My wife and I were at a Swiss Chalet not too long ago for dinner before a movie and they were too full to accommodate us. I am not kidding.

With close to all the tables seemingly occupied, a server apologetically explained that they would not be seating new customers at that time because they were short-staffed and very busy.

Food is where the inflation run-up of the past year has been felt most painfully, both in grocery stores and restaurants. But restaurant spending has until recently held up well enough for Swiss Chalet to be turning hungry customers away.

Recent numbers on restaurant spending have been up and down. But the results of a recent Carrick on money survey suggest cutbacks may be coming in spending at restaurants.

We asked people how they’ve changed their restaurant-going and grocery shopping habits in response to high food costs. You can see below that 80 per cent of the 1,485 people who responded said they’re eating out less. Other common tactics for managing costs suggest people who do go out to eat will spend less on booze, and avoid expensive restaurants. One in 10 said they would tip less.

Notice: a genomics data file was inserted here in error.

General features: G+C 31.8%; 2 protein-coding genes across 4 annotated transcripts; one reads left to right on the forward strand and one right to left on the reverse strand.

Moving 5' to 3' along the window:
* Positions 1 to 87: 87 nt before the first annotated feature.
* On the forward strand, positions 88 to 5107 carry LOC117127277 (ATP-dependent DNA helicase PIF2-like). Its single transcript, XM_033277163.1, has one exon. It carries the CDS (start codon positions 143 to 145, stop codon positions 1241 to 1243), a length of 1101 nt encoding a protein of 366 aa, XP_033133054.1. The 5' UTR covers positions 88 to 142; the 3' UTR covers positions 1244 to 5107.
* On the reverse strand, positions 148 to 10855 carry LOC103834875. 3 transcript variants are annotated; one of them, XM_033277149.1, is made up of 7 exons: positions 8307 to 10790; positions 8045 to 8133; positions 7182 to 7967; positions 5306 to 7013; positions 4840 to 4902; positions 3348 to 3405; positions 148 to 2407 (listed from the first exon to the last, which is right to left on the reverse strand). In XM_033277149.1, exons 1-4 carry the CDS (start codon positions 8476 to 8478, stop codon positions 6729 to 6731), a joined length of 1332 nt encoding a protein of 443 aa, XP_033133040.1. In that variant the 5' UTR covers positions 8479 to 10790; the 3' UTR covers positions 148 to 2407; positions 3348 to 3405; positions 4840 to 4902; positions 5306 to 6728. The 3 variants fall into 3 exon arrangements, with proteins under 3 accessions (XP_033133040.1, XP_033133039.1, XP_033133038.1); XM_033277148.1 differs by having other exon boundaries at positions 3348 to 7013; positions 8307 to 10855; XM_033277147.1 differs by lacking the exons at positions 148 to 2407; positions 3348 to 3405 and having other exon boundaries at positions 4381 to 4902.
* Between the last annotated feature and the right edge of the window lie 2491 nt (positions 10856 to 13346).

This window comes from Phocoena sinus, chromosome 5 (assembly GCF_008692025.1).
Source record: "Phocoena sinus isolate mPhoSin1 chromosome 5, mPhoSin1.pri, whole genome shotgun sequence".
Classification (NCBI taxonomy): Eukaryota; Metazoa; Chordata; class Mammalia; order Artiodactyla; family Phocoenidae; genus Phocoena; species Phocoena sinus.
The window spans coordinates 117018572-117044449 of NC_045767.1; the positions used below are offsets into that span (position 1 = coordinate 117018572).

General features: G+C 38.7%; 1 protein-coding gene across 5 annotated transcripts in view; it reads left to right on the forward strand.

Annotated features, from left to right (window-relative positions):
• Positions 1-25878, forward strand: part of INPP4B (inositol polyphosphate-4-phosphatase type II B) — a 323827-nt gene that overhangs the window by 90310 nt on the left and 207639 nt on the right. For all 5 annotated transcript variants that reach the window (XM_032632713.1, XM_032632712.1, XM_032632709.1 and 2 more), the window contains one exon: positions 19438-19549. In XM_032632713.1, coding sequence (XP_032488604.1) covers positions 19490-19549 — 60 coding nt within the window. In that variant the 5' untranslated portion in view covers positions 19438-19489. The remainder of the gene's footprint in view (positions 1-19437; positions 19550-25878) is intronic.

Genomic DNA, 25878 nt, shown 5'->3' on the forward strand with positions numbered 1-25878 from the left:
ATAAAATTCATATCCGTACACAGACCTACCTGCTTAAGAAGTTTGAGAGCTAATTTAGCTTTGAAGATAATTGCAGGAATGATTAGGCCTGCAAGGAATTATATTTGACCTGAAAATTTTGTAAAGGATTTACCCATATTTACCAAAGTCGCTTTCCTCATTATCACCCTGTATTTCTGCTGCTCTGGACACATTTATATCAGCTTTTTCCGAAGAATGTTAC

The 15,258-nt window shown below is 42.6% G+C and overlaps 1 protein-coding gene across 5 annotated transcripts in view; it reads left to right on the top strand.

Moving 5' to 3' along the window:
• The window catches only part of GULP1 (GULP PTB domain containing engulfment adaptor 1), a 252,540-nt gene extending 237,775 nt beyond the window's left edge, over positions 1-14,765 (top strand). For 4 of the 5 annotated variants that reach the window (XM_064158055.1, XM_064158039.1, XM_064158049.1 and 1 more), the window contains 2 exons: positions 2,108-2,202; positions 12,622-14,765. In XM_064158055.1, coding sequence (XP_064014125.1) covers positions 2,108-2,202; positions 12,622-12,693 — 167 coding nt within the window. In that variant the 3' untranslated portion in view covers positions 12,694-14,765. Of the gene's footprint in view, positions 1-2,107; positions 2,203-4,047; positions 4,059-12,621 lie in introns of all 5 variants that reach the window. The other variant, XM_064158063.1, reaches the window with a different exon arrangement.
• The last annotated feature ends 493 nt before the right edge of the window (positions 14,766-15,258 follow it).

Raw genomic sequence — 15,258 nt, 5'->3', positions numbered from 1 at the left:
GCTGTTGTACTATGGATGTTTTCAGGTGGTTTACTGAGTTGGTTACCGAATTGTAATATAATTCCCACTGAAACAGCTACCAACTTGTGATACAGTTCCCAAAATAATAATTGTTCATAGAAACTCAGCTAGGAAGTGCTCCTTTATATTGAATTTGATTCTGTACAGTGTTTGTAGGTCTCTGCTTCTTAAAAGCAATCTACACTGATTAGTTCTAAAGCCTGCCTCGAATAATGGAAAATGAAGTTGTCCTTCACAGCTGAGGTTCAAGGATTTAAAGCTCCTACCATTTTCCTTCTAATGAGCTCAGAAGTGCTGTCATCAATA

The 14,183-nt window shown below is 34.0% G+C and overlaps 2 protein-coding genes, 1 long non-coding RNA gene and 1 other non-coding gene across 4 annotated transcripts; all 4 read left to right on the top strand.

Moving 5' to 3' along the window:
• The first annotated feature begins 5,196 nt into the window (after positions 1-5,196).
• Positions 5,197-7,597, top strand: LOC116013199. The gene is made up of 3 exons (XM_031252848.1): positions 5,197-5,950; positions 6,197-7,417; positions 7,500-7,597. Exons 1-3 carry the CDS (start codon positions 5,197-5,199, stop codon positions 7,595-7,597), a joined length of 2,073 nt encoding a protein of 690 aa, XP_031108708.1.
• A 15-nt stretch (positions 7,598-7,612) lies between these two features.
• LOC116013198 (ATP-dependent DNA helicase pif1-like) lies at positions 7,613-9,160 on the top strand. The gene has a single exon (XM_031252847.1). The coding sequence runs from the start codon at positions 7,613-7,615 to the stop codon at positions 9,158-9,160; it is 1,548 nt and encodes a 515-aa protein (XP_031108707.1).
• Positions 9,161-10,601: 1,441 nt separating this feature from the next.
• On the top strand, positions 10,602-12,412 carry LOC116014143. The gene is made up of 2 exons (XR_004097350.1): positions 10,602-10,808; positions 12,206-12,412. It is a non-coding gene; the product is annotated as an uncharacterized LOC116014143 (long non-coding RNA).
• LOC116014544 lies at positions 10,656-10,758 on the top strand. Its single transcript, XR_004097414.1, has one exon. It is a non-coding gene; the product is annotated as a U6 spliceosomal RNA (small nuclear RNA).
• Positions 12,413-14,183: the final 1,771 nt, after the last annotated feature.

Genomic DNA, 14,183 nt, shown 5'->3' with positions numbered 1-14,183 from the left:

Restaurants were among the hardest hit sectors in the pandemic lockdowns. Since reopening, they’ve had to deal with food inflation and a tight labour market that has required them in some cases to raise wages to attract staff. Prices had to go up, and customers paid up as they celebrated the wind-down of pandemic restrictions.

But prices today are jarringly expensive in many cases. I’ve picked up more than a few menus in recent months and marvelled at the cost of even routine items like burgers. Pricey entrees that used to be in the low $30 range have pushed into the $40 neighbourhood and beyond in some cases.

There’s a lot of speculation these days about whether the economy will fall into recession. Restaurant spending could be a leading indicator of a downturn.

By the way, the Swiss Chalet saga has a happy ending. We drove to another location, got served quickly and made our movie on time. The fries were excellent, as expected.

The Globe and Mail, February 16, 2023